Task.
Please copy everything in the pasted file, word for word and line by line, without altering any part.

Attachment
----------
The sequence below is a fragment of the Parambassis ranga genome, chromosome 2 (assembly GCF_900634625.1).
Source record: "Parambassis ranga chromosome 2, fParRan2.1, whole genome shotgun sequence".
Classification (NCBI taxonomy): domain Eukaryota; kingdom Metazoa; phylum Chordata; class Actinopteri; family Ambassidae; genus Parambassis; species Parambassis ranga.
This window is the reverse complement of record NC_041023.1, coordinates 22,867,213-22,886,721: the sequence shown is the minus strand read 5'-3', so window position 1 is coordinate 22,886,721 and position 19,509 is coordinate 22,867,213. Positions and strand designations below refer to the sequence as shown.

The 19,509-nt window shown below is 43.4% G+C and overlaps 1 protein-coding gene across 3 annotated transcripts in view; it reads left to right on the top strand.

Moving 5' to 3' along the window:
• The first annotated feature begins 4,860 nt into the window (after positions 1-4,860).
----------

The sequence below is a fragment of the Parambassis ranga genome, chromosome 2 (assembly GCF_900634625.1).
Source record: "Parambassis ranga chromosome 2, fParRan2.1, whole genome shotgun sequence".
Classification (NCBI taxonomy): domain Eukaryota; kingdom Metazoa; phylum Chordata; class Actinopteri; family Ambassidae; genus Parambassis; species Parambassis ranga.
This window is the reverse complement of record NC_041023.1, coordinates 22,867,213-22,886,721: the sequence shown is the minus strand read 5'-3', so window position 1 is coordinate 22,886,721 and position 19,509 is coordinate 22,867,213. Positions and strand designations below refer to the sequence as shown.

The 19,509-nt window shown below is 43.4% G+C and overlaps 1 protein-coding gene across 3 annotated transcripts in view; it reads left to right on the top strand.

Moving 5' to 3' along the window:
• The first annotated feature begins 4,860 nt into the window (after positions 1-4,860).